Mark writes -
Kind of the same principal as in your "Build your own affordable SAN" article, but using 10Gbps links (instead of an aggregated 4x1Gbps links) & a custom server, instead of a MacPro
you are very innocent, and I can see that you want to be the big hero of this company "look how smart I am". I wrote that article after I read a post on Creative Cow about Tiger Technology MetaLAN, about 1 week after we got it working. That was in 2008. Boy, have we learned a lot since then. That system stopped working, and we suffered, and suffered to get it working properly. This is a similar story to what Gary Holiday told me about how he started Studio Network Solutions, where he bought an audio SAN, and it never worked right, and he suffered to figure out how to do it.
And Mark, we STILL suffer with new systems. Every computer change is a challange, every host adaptor is a challange. We use SPECIFIC disk host adaptors, and specific drives because we have SUFFERED on what works, and what doesn't work. We make mistakes EVERY WEEK with new gear, with new computers, with new applications. But this is what we do - WE GET PAID to do this, we make LOTS of mistakes, and we figure them out. And every time there is new gear, there is NEW MISTAKES, and we have to figure them out.
If you do this yourself, YOU WILL MAKE MISTAKES, and you won't come to creative cow to figure them out. I can tell you that almost every manufacturer is SICK AND TIRED of me calling them and saying "hey, we are doing this, and it's not working any more". This is what manufacturing is all about. Figuring crap out so that your clients don't suffer.
I recently "saved" a Creative Cow poster who hired someone to build his own 10Gig shared storage system with Myricom cards and a HP ProCurve switch- well, I saved him, but there are STILL PROBLEMS, because I can't devote weeks of research into getting this exact hardware to work 100%, because every switch is different, every NIC card is different, every drive, evey host adaptor is different, and they all have "tweeks" to get them to work correctly, without issue. And you know what - we STILL have ongoing problems, and that is why we (and everyone else) comes out with NEW PRODUCTS - to address these issues.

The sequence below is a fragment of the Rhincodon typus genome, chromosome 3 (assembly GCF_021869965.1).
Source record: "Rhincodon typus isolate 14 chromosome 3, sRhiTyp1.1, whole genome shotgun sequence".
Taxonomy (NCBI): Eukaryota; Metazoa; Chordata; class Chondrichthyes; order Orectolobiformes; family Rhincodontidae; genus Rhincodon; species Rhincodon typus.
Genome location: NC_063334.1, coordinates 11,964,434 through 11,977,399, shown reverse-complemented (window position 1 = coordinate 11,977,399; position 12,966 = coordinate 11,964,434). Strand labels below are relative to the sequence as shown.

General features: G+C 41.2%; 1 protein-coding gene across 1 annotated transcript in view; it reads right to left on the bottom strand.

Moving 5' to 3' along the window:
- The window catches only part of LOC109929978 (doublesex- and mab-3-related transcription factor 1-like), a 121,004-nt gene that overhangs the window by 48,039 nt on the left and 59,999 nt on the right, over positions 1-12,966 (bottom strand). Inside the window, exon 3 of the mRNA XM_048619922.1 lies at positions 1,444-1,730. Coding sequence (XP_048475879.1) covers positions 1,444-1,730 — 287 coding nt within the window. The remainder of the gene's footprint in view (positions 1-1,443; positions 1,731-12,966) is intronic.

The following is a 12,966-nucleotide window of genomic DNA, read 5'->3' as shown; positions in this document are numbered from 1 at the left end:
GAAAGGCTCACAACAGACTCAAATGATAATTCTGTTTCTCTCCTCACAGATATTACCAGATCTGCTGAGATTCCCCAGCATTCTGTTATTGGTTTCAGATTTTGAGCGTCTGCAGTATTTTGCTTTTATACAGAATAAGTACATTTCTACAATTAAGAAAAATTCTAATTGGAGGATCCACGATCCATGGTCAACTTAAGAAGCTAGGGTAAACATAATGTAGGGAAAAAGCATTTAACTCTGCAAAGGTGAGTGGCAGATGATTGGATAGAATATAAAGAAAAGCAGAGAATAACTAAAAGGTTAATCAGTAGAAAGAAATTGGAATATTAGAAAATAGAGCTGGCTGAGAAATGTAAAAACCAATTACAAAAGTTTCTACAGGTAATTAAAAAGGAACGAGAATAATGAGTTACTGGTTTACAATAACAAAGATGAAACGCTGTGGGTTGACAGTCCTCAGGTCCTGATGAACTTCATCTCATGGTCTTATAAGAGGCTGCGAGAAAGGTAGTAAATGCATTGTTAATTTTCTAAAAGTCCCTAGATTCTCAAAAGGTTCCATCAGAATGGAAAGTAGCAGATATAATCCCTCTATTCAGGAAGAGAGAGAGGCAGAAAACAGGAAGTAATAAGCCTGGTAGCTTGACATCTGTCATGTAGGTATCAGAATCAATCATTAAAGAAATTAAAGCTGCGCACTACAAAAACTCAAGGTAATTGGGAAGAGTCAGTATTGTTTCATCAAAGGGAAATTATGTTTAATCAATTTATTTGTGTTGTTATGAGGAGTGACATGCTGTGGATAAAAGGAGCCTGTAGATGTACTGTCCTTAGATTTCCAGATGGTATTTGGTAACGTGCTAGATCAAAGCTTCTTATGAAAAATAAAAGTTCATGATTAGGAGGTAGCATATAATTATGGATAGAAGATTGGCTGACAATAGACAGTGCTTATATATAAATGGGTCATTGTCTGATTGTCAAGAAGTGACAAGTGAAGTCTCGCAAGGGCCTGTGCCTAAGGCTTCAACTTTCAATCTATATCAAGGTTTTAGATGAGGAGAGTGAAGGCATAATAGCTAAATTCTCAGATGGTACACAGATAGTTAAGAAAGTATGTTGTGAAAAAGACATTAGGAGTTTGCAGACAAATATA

So, go ahead and build your own system - maybe you will get lucky, and maybe you will enjoy the process, and start your own shared storage firm, and compete with everyone else on this list. I can tell you, you have a long road ahead of you. If this stuff just plugged in and worked, we would all be "on the beach". But it doesn't work that way in real life.
Hi Mark -
I want to torture you a little more.
do your clients use Sony XDCam EX or Panasonic P2 cameras, that create MXF or MP4 file formats. Do you know that if you use Apple AFP as your network for Final Cut Pro, you will have errors when you try to log and transfer a single file greater than 4 Gigs across an Apple AFP network ? Do you know how you will resolve this issue ? You haven't thought about this yet, because you haven't even built the system yet, so you don't know think about stuff like this yet.
You will see soon. There are many wonderful manufacturers on this list - they all work. I suggest you call some of these companies.
I'm going to be a nice guy and do something nobody else has right now on this forum posting....you mention using Pro Res LT. I'm making an assumption you're not intending to do anything with Multi Video Threads per client, so I would just tell you that what you want to do is entirely OVERKILL and EXPENSIVE (Considering you want to save money) and to not use a switch at all and just go direct to the server using Gigabit from the client editor stations .........the real problem you'll have is making sure whatever storage you use, and server tuning options, wire tuning options, and whatever else you want to invoke can will all work the way they should do the editing in real time you need to do when all 5, 6 etc people hit the storage network at once.......
I recommend calling Small Tree ----- WHY? -- No, it's not because I'm working for them, it's because they are Real Time Video Experts from SGI and Cray and they know what you'll need to make your Shared Storage work right and they can solve ANY problem you'll find yourself having with it in terms of video performance, o/s performance, shared network performance, etc.
Here's a few additional perks because I'm a nice guy ----
Using 6 1xGB Ports (600MB/sec) Link Aggregated to your Switch, is about the same as what a Single 10Gb Ethernet link will run under AFP ...... that's just how it is .....
You're better bet here would just be to stick a Small Tree, PE2G6i Card into a Mac Pro (making sure the Mac Pro is the best of all the systems connecting to it in terms of generation, ethernet chip controller, etc...) and connect Small Tree Single Port Cards (PEG1) to each editor station (or opt to use their built in versions....) and hook them directly to the server......
The rest will be up to you to resolve and take care of if you don't want to put the money saved from NOT using 10Gb in this case and make the Storage and Support Services investment to KNOW 100% that what you get will work and can be supported by whomever is selling it to you directly.
Let me know if you'd like to talk. I'm sure with some Google searching you can find your way around. You may even want to swing on over to the Small Tree forum to find some contacts that would be happy to have a phone conversation with you!
Matt G (Small Tree)